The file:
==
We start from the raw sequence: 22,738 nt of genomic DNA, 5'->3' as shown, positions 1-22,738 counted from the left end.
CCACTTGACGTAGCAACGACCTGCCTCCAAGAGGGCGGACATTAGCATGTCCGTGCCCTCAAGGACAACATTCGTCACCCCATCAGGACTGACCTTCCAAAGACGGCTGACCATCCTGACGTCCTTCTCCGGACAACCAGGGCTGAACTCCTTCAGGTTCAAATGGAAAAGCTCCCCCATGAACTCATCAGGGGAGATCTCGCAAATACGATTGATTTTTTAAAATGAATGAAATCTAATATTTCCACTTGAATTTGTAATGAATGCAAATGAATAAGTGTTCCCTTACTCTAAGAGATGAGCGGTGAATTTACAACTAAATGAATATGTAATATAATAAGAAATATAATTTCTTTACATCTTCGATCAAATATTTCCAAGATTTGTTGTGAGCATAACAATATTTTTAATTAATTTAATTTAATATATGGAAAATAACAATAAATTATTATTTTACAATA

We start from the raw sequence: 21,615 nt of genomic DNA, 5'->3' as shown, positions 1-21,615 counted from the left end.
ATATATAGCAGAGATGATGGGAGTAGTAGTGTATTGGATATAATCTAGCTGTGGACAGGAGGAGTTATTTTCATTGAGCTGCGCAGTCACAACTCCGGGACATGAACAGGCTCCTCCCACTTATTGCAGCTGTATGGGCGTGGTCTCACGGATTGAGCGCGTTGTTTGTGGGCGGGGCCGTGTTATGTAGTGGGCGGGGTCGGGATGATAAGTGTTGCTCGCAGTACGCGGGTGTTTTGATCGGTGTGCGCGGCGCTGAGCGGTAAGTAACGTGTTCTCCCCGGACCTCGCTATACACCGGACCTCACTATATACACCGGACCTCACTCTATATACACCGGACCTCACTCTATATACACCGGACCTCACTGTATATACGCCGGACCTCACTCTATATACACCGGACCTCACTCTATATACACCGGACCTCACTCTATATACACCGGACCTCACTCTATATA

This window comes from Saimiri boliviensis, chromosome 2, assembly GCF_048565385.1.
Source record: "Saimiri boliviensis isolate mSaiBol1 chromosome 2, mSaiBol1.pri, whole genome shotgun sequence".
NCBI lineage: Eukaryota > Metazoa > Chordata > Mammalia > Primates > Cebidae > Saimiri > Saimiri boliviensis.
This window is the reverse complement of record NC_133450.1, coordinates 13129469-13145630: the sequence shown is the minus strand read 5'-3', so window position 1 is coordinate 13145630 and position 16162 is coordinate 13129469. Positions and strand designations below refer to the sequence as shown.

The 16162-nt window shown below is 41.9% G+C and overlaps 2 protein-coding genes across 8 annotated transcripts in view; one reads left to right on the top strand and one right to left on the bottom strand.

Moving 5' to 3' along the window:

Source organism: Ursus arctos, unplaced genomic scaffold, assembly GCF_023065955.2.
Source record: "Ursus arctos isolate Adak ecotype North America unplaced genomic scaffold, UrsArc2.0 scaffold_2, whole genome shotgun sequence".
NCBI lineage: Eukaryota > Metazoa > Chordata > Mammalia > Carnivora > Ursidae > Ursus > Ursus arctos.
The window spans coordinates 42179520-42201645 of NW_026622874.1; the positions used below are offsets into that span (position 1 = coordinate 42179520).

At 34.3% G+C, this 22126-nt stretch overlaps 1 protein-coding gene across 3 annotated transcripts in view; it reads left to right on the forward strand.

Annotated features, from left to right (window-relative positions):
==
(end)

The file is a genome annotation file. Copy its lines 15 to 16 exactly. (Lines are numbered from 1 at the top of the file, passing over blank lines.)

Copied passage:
At 34.3% G+C, this 22126-nt stretch overlaps 1 protein-coding gene across 3 annotated transcripts in view; it reads left to right on the forward strand.

Annotated features, from left to right (window-relative positions):